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Re: Reverse Compatibility Manifesto

> Example: is there anybody out there doing natural science or engineering 
> on Linux machines right now who is NOT using any commercial software 
> whatsoever?

There are yes but that's really irrelevant to the discussion anyway

> And just because a "free" software product hasn't been updated in a 
> while does not mean that the software is useless.

If you want to run prehistoric application software you'll need to
install the right ancient supporting libraries. Just like in the windows
world, except the windows folk generally seem to have bundled ancient
DLLs with the applications while Linux proprietary app providers have
assumed the installing user can go find them.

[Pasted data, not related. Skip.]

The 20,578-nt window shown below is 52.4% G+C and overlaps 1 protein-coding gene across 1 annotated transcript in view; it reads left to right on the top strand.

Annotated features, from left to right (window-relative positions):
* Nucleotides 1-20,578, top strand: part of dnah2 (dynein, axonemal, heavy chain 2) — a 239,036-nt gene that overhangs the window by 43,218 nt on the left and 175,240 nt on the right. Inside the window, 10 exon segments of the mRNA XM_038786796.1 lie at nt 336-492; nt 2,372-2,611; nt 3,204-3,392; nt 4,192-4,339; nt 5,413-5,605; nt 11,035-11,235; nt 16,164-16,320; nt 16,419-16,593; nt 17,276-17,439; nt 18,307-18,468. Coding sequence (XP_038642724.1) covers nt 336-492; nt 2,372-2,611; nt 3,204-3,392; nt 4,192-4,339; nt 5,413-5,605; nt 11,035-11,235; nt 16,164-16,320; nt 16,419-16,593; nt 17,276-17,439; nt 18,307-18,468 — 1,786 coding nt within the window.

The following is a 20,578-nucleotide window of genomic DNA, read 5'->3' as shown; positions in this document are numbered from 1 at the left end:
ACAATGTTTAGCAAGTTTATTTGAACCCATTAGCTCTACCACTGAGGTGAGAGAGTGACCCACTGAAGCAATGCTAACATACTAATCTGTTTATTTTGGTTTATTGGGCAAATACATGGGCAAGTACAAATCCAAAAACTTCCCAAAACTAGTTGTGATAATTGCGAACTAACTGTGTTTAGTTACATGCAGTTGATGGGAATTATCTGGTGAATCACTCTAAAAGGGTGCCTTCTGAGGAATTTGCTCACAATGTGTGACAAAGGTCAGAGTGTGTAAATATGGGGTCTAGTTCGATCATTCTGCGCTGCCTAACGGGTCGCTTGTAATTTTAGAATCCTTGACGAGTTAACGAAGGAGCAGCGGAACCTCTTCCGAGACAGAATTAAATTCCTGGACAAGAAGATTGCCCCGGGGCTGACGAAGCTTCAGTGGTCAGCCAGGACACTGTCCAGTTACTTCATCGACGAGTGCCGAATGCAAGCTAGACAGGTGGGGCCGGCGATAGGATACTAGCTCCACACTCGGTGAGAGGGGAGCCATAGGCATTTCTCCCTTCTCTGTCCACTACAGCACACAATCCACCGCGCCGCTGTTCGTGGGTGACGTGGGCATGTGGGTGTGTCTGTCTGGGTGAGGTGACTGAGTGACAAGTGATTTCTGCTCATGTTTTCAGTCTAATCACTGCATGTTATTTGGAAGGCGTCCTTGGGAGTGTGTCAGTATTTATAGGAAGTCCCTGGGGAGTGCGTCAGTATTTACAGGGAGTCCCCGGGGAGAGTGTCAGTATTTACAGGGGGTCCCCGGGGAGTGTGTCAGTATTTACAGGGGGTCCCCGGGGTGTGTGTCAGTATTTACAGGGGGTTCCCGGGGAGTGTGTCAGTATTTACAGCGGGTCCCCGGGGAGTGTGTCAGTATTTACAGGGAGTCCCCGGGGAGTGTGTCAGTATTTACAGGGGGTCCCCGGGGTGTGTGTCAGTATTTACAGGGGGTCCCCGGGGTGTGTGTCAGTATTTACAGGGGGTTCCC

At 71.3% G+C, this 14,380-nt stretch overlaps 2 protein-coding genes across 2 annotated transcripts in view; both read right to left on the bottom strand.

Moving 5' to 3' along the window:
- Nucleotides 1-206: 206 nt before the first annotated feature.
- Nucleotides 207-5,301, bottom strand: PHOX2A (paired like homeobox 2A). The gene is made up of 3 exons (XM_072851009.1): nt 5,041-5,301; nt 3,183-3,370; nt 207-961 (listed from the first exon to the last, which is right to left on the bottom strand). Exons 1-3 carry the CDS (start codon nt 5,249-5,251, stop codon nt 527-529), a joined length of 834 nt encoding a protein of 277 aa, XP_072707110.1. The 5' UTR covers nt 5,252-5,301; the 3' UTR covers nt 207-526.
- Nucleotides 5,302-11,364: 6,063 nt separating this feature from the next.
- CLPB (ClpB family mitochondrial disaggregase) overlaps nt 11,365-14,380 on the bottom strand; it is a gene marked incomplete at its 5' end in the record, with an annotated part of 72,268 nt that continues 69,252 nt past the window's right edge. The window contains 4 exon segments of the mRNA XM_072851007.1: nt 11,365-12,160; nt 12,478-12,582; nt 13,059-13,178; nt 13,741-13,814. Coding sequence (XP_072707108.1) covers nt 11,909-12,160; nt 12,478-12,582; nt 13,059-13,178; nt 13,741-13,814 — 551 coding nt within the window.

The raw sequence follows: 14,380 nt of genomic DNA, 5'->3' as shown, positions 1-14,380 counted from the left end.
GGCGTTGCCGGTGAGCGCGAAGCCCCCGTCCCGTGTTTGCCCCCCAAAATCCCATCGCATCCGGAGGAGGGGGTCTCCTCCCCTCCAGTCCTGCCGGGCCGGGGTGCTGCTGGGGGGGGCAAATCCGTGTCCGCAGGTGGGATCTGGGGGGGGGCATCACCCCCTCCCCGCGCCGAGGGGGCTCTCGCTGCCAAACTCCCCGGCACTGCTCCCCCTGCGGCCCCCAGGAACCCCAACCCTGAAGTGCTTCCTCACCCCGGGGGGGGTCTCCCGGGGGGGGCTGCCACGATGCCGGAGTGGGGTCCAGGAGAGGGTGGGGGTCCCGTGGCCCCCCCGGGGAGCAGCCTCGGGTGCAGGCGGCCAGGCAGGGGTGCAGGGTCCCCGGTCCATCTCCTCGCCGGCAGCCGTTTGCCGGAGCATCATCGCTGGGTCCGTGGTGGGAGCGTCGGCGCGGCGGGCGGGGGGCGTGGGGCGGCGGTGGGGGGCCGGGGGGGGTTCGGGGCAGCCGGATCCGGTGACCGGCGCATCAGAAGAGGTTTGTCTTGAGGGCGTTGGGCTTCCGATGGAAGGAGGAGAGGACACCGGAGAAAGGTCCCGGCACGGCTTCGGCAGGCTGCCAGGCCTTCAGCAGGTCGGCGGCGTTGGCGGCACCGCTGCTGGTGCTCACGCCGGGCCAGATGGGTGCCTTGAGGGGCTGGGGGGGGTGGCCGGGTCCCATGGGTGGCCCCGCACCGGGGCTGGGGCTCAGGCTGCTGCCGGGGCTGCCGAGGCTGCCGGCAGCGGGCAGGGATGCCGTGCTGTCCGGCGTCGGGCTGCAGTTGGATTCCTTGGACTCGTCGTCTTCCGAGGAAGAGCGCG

> Any thoughts?

I can still happily run 1993 applications on my current system with the
right libraries added.

There is very little that doesn't work and that tend to divide into two

1.	System configuration tools for very old interfaces
2.	Programs with fundamental bugs that happen to show up nowdays
due to thinks like faster processor speeds, incorrect assumptions in the
code etc.


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